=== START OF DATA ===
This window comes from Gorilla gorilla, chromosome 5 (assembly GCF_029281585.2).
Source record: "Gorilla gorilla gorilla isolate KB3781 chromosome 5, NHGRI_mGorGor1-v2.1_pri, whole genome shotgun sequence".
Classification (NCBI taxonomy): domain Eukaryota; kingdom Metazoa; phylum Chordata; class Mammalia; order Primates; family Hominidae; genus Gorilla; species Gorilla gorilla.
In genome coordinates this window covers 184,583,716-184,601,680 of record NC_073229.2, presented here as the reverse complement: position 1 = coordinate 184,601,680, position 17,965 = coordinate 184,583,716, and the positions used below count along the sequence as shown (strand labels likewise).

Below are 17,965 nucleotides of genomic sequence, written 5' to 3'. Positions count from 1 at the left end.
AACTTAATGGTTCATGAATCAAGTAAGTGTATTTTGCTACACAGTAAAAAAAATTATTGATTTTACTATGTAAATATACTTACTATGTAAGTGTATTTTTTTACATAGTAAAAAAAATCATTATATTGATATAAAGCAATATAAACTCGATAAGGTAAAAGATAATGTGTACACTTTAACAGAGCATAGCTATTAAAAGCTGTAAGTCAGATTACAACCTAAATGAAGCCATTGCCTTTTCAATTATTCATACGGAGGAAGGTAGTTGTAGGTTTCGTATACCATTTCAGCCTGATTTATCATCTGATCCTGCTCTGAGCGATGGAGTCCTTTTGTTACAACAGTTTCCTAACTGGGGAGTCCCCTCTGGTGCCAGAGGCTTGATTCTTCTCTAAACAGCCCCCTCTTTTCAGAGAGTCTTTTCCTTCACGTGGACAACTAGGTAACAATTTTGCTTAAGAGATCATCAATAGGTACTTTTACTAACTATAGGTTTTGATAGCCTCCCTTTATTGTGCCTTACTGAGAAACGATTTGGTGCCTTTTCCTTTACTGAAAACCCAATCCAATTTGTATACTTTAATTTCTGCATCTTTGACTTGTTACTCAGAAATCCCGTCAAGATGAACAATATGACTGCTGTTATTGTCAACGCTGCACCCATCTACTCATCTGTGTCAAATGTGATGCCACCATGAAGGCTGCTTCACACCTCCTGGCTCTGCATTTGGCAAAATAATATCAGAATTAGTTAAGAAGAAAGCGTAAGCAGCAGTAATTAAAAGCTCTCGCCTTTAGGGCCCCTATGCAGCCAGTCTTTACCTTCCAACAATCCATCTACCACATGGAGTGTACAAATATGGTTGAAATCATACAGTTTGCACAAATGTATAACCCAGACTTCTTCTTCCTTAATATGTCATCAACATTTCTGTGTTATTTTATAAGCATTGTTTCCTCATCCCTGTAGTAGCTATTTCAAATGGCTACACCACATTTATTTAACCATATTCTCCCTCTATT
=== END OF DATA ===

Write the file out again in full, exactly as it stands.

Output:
This window comes from Gorilla gorilla, chromosome 5 (assembly GCF_029281585.2).
Source record: "Gorilla gorilla gorilla isolate KB3781 chromosome 5, NHGRI_mGorGor1-v2.1_pri, whole genome shotgun sequence".
Classification (NCBI taxonomy): domain Eukaryota; kingdom Metazoa; phylum Chordata; class Mammalia; order Primates; family Hominidae; genus Gorilla; species Gorilla gorilla.
In genome coordinates this window covers 184,583,716-184,601,680 of record NC_073229.2, presented here as the reverse complement: position 1 = coordinate 184,601,680, position 17,965 = coordinate 184,583,716, and the positions used below count along the sequence as shown (strand labels likewise).

Below are 17,965 nucleotides of genomic sequence, written 5' to 3'. Positions count from 1 at the left end.
AACTTAATGGTTCATGAATCAAGTAAGTGTATTTTGCTACACAGTAAAAAAAATTATTGATTTTACTATGTAAATATACTTACTATGTAAGTGTATTTTTTTACATAGTAAAAAAAATCATTATATTGATATAAAGCAATATAAACTCGATAAGGTAAAAGATAATGTGTACACTTTAACAGAGCATAGCTATTAAAAGCTGTAAGTCAGATTACAACCTAAATGAAGCCATTGCCTTTTCAATTATTCATACGGAGGAAGGTAGTTGTAGGTTTCGTATACCATTTCAGCCTGATTTATCATCTGATCCTGCTCTGAGCGATGGAGTCCTTTTGTTACAACAGTTTCCTAACTGGGGAGTCCCCTCTGGTGCCAGAGGCTTGATTCTTCTCTAAACAGCCCCCTCTTTTCAGAGAGTCTTTTCCTTCACGTGGACAACTAGGTAACAATTTTGCTTAAGAGATCATCAATAGGTACTTTTACTAACTATAGGTTTTGATAGCCTCCCTTTATTGTGCCTTACTGAGAAACGATTTGGTGCCTTTTCCTTTACTGAAAACCCAATCCAATTTGTATACTTTAATTTCTGCATCTTTGACTTGTTACTCAGAAATCCCGTCAAGATGAACAATATGACTGCTGTTATTGTCAACGCTGCACCCATCTACTCATCTGTGTCAAATGTGATGCCACCATGAAGGCTGCTTCACACCTCCTGGCTCTGCATTTGGCAAAATAATATCAGAATTAGTTAAGAAGAAAGCGTAAGCAGCAGTAATTAAAAGCTCTCGCCTTTAGGGCCCCTATGCAGCCAGTCTTTACCTTCCAACAATCCATCTACCACATGGAGTGTACAAATATGGTTGAAATCATACAGTTTGCACAAATGTATAACCCAGACTTCTTCTTCCTTAATATGTCATCAACATTTCTGTGTTATTTTATAAGCATTGTTTCCTCATCCCTGTAGTAGCTATTTCAAATGGCTACACCACATTTATTTAACCATATTCTCCCTCTATT